Is Cambridge doing enough to tackle race issues?

What is the University (not just the student body) doing, and is it working?

Last summer, Cambridge University implemented a “reverse-mentoring” scheme, involving the pairing up of Black, Asian and minority ethnic staff (BAME) with white senior academics. The intention of the scheme was that the BAME staff members would act as mentors for their white colleagues, encouraging them to spot racial bias and educating them about discrimination. This, at first, does seem like a positive step towards ensuring racial awareness amongst the staff body.

However, reports last month claimed that the scheme was not being taken seriously by mentees, and BAME staff members were finding it to be burdensome.  This suggests that it is flawed, given the seeming unwillingness of both parties to participate.

The response to the scheme, on the whole, is quite unsurprising. The expectation for BAME staff members to take it upon themselves to teach their mentees is unsettling. Lugging the responsibility of tackling racism on these staff members alone is not a sufficient enough approach.

Maro Okiti, Trinity Hall’s BME officer, believes that “the scheme is well-meaning”, but she finds it “problematic that we have to place BME people in the role of ‘educating’ their white peers not to be racist.” She adds that outsourcing student anti-racism workshops to the teaching faculty would eliminate “any form of emotional labour on the part of BME staff”, giving said workshops a more “important” feel.

Another step would be seeing more BAME staff members in top positions; they would be more conscious and understanding with regards to issues related to race, and would, of course, ensure a more representative managerial body. Students would also deeply benefit from this diverse representation, as they would be able to relate more to staff figures.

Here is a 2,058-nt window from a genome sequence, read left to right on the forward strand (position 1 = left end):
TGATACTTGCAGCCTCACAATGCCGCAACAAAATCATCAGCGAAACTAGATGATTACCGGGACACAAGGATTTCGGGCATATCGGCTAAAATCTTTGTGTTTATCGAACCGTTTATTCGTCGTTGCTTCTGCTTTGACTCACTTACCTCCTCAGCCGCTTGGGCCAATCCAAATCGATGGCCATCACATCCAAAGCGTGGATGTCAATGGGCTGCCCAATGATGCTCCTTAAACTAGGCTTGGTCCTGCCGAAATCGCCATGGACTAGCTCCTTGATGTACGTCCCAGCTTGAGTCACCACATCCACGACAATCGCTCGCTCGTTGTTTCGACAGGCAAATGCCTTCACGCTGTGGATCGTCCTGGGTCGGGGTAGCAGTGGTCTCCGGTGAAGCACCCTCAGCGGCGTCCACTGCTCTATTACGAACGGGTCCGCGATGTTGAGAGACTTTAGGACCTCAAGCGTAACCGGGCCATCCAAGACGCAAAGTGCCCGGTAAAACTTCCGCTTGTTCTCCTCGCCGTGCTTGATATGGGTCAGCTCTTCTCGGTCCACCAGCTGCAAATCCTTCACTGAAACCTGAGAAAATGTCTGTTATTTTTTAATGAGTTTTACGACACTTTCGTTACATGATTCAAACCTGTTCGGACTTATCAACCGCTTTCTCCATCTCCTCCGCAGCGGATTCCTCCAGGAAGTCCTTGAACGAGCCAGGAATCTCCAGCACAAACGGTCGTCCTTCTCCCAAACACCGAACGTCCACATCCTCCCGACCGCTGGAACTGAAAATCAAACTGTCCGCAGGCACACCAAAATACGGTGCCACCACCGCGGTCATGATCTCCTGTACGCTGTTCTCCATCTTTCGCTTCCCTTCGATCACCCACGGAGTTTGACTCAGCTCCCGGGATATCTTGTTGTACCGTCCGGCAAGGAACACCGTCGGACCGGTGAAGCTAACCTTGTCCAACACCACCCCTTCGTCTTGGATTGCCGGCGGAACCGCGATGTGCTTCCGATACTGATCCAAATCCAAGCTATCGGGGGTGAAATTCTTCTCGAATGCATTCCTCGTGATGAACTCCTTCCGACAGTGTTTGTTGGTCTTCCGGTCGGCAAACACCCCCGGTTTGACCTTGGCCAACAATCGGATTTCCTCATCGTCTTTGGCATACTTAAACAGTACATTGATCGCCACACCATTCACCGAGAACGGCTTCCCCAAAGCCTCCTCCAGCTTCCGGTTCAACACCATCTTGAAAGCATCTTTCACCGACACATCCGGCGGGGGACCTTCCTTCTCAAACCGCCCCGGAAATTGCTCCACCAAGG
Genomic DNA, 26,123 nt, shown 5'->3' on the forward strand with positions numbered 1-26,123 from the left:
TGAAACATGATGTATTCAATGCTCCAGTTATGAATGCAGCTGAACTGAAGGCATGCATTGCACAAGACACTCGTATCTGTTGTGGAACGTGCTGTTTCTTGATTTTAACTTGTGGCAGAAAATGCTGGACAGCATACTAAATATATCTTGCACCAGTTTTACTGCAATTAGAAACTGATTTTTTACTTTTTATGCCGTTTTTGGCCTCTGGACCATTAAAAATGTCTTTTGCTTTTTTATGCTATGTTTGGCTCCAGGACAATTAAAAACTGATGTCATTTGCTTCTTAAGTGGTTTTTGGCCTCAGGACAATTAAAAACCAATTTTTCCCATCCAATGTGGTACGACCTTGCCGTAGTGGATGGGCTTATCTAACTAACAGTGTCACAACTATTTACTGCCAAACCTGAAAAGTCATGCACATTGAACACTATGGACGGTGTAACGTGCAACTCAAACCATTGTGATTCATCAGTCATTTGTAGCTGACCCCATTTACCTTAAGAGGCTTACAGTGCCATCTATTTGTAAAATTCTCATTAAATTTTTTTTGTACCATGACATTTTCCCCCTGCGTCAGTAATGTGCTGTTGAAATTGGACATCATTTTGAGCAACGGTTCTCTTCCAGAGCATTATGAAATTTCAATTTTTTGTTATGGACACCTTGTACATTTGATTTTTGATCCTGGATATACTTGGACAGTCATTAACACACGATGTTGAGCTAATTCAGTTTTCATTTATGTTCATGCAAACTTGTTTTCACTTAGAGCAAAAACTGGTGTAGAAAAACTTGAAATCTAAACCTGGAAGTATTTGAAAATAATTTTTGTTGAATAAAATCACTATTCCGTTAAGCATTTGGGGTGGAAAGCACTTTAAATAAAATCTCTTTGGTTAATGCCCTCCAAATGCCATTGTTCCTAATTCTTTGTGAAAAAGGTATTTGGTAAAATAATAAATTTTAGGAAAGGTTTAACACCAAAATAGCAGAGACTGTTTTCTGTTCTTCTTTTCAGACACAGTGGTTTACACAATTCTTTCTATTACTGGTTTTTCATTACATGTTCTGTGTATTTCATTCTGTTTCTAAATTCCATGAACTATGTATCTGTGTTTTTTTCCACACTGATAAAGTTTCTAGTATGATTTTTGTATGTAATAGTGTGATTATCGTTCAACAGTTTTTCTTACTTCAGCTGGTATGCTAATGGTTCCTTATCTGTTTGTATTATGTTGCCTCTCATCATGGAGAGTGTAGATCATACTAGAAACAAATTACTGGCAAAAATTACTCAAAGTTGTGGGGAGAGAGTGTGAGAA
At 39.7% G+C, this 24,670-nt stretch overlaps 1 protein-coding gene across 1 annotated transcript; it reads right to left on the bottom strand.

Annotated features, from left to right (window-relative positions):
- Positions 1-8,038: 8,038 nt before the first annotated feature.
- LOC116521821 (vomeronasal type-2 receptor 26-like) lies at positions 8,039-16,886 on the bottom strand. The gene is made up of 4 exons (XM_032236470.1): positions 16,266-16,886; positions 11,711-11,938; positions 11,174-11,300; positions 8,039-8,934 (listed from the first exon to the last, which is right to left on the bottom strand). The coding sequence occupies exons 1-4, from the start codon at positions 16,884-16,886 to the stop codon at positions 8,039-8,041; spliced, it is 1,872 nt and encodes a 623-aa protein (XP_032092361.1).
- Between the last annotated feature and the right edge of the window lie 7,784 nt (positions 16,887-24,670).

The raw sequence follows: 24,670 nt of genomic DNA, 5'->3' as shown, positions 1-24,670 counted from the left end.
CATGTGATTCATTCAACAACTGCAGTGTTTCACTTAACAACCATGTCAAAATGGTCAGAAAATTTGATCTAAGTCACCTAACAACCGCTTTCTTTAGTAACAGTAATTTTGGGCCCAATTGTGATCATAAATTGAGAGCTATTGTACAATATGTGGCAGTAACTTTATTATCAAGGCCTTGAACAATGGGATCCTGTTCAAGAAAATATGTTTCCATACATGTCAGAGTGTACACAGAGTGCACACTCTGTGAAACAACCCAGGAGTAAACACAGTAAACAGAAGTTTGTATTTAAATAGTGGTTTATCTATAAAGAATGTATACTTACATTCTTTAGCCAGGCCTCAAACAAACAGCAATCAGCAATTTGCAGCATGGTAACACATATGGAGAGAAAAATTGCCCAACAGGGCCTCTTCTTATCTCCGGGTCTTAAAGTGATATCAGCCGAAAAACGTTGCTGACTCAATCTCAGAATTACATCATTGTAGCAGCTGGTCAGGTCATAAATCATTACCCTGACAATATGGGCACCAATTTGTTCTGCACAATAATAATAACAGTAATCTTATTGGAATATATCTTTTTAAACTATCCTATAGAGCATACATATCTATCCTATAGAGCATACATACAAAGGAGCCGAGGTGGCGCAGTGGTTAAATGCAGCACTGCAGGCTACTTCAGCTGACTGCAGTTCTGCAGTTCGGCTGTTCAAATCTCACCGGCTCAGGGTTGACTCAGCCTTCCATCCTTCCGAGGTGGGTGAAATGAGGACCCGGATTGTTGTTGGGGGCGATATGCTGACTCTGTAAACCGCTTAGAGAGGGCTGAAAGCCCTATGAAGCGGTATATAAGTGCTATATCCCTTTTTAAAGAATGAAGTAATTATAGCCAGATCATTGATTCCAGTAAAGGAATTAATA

This is considerably important, in the light of shocking data published earlier this year, which revealed that the number of black academics in top UK university roles is fixed at zero. We therefore need more BAME representation in higher positions more than ever, especially in higher education establishments. Students can thus be encouraged and inspired as they are gradually exposed to a staff body that is not white-dominated. Academia desperately needs to be more representative.

Fortunately, other efforts made by the university are a lot more encouraging. In 2018, the counselling service made it possible for BAME students to see minority ethnic counsellors upon request, showing the university’s awareness of how mental health issues can impact ethnic minorities in different ways compared to their white peers. Students can therefore be assured to be seen by a counsellor who can relate more to their experiences.

In 2019, the University received a Race Equality Charter (REC) Bronze award, demonstrating its progress in accepting, recruiting and supporting both minority ethnic students and staff. Furthermore, each year, the University succeeds in recruiting more and more BAME staff. 

Though a lot is left to do and failures have arisen, progress is clearly being made, and that is something that we should feel positively about.

The University told The Cambridge Tab: “”We were encouraged that the University’s work on race and racism was acknowledged with the Race Equality Charter bronze award. Applying for the REC award was a complex and difficult journey that invited us to identify and reflect honestly on the impact of structural and other forms of racism on staff and students.

“We know there is work to do. We have developed a three-year action plan to tackle any racialised inequalities and embed an inclusive culture, including new staff recruitment guidelines which have been developed to assist appointment panels in attracting and recruiting diverse applicants.

“A relatively small ‘reverse mentoring’ pilot scheme was also launched, in which senior White members of staff were mentored by a BAME staff member. We are hugely appreciative of the efforts of those who volunteered as mentors and recognise that some of them have found it a challenging experience. As we continue to develop the scheme we will listen to their feedback and provide them with additional support if they feel they need it.”